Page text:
ORLANDO — Despite generating some controversy over the official invite on the City of Orlando’s website, Orlando’s traditional July 4 holiday spectacular celebration will be held at Lake Eola Park on Monday.
On Saturday, the city issued an apology after drawing criticism for posting an announcement about the celebration that originally read: “A lot of people probably don’t want to celebrate our nation right now, and we can’t blame them. When there is so much division, hate and unrest, why on earth would you want to have a party celebrating any of it?
“But in all seriousness, you know in your heart, Fourth of July fireworks are amazing, especially when you are standing in 90° heat, 100% humidity, next to 100,000 of your closest friends. In that moment, something takes over and we all become united in an inexplicable bond. Yes, America is in strife right now, but you know what…we already bought the fireworks.”
The city later issued an apology that read: “The city of Orlando sincerely regrets the negative impact our words have had on some in our community. We understand these words offended some of our residents, which was not our intent. We value the freedoms we have in this country and are thankful to the men and women who fought and continue to fight for those. We take pride in celebrating the 4th of July to express our gratitude to those men and women and honor the country we live in.”
And that means the fun is still on!
The 45th annual Fireworks at the Fountain celebration begin at 4 p.m., although visitors are being encouraged to arrive early to find a great viewing spot, since the park at 195 N. Rosalind Ave. tends to get mighty crowded. The family-friendly activities will include live music, a kids play zone, and a dozen food vendors on site. The evening concludes with a patriotic firework display at 9:10 p.m., accompanied by a performance from the Orlando Concert Band.
The Amphitheater Stage will have live entertainment starting at 4 p.m.
Since parking can be a challenge in downtown Orlando, parking is being made available in the garages located in downtown. Click here to see an interactive map of the different options available on that holiday.
Downtown residents are being encouraged to use the LYMMO circulator bus, which is free, to get to Lake Eola.
The city is also asking people to consider other ways of getting to the park besides using their car.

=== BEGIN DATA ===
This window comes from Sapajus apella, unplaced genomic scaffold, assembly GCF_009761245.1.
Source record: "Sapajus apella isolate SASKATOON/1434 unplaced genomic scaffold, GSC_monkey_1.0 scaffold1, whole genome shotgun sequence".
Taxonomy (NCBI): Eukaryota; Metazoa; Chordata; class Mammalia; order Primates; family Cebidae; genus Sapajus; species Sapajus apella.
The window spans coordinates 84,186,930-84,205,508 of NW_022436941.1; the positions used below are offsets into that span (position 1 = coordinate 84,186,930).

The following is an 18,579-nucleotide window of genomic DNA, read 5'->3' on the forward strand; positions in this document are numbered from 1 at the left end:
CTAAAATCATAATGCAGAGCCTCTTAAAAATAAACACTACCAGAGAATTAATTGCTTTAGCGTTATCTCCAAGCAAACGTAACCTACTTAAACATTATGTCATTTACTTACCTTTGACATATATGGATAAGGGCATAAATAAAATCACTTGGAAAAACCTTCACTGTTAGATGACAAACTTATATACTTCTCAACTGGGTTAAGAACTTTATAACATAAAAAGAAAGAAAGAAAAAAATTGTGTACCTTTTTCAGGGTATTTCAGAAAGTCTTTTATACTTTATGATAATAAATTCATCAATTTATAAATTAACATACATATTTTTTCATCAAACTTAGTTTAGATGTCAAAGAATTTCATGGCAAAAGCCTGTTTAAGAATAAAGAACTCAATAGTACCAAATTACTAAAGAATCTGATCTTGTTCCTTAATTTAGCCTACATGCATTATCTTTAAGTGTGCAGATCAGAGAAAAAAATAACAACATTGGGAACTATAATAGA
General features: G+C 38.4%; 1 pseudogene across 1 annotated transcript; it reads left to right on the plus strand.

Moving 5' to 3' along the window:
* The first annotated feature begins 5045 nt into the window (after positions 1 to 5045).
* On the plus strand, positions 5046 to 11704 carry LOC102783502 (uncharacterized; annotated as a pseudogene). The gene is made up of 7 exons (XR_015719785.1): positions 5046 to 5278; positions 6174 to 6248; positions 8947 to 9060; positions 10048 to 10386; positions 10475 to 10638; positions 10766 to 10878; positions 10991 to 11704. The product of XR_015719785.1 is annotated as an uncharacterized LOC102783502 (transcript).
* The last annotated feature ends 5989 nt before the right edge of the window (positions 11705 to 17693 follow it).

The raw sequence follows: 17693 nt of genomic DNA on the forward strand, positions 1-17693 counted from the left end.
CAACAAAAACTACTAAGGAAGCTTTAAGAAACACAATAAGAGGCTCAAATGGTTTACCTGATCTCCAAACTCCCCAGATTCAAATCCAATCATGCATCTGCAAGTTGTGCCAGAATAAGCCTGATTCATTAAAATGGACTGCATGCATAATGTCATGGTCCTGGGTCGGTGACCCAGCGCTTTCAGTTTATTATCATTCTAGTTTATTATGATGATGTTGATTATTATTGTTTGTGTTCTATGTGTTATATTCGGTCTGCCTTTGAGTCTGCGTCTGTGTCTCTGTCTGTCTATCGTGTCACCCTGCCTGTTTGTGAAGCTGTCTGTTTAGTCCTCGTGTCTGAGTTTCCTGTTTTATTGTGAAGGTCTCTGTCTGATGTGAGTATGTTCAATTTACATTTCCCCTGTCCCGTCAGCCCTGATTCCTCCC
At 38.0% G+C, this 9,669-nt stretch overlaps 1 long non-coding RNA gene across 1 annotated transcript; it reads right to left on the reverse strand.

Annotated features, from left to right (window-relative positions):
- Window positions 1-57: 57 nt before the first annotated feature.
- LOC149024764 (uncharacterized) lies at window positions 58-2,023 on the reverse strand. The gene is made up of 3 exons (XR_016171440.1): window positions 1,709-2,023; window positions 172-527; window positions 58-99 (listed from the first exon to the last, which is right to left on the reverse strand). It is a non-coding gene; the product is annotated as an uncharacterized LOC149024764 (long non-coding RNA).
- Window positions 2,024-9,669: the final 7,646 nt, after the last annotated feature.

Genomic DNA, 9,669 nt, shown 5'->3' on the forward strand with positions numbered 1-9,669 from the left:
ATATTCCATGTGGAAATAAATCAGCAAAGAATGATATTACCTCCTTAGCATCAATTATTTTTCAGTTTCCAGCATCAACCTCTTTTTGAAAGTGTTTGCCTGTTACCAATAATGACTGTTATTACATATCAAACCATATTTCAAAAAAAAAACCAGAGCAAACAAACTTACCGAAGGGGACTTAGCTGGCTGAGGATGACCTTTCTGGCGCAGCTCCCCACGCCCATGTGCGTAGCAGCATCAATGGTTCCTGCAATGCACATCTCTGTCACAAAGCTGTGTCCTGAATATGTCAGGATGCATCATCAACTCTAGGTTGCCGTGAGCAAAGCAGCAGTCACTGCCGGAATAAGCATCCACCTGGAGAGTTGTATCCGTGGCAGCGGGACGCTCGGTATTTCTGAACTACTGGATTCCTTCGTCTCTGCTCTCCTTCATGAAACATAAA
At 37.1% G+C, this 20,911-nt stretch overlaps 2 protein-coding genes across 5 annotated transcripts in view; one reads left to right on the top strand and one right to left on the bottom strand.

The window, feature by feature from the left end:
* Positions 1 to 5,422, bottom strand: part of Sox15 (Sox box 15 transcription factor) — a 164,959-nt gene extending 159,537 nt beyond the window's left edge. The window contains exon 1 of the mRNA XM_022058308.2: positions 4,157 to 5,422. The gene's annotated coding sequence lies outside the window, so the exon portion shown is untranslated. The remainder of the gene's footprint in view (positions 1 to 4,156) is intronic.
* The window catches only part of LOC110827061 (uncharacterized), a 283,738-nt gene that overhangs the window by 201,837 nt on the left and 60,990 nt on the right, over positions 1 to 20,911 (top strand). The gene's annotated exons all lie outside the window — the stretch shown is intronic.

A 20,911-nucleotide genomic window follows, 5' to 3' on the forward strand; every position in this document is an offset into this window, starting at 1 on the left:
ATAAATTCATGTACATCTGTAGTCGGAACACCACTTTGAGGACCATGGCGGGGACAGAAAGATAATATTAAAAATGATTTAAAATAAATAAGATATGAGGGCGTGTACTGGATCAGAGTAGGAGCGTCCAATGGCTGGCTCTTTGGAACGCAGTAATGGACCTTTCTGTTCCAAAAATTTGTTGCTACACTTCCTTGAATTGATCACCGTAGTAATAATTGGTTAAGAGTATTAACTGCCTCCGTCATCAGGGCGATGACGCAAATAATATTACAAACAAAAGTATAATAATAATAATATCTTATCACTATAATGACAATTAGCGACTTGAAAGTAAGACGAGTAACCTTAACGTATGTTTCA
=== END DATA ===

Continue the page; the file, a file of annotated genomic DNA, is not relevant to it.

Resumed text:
“Event attendees are encouraged to use alternative methods of transportation to visit Fireworks at the Fountain, including ride share services, carpooling, buses, and bicycles,” the city noted.
The city’s July 4 2020 celebration got cancelled in 2020 due to the ongoing Covid-19 pandemic, but it was resumed in 2021 as new Covid-19 cases dropped to record lows.
Check Out The Lake Eola Fountain
If you do attend the July 4 bash and are new to the city, check out the refurbished fountain, which dates back to the 1950s and is the centerpiece of the lake. The fountain suffered electrical and mechanical problems in the summer of 2009 when it was struck by a lightning bolt. In 2011, the fountain benefited from improvements and upgrades made by the city.
Construction of the fountain was completed in 1957, when it was known as the Centennial Fountain – and was unveiled to mark the 100th anniversary of the naming of Orlando.
It was renamed the Linton E. Allen Memorial Fountain in 1965, a tribute to the local businessman who had been inspired by similar fountains he had seen in Europe, and believed Orlando should have one as well.
The fountain was re-dedicated and resumed operation on July 4 2011, during that year’s Fireworks at the Fountain event. The following October, the city began daily jazz shows at 8 p.m. and 9:30 p.m., featuring a choreographed water, light and sound show that ran four minutes and 35 seconds long.
In 2012, the city had a special booth at the park commemorating the fountain’s unique history, and attendees could buy a piece of the old Lake Eola Fountain as a souvenir, with proceeds directly benefiting the Orlando Community & Youth Trust, Inc., a non-profit organization created to support the mission of the city’s Department of Families, Parks, and Recreation. The money was also used for the upkeep and future enhancements at Lake Eola Park.
The city is also encouraging people to watch the fireworks at Lake Eola or at home on TV, and avoid setting off their own fireworks.
“According to National Fire Protection research, there are more U.S. fires reported on a typical Independence Day than on any other day, and fireworks account for more than half of those fires,” the city noted in a news release. “In 2009, fireworks caused an estimated 18,000 reported fires. These fires resulted in an estimated $38 million in direct property damage.”
The Orlando Fire Department has pointed out that “The safest way to enjoy fireworks is to attend a public display conducted by trained professionals. Residents and visitors are encouraged to leave the fireworks to the professionals. Do not use consumer fireworks. After a fireworks display, never let children pick up leftover fireworks. They may still be active.”
Michael Freeman is an Orlando journalist, playwright and author of the book “Of Cats And Wolves.” Contact him at Freelineorlando@gmail.com.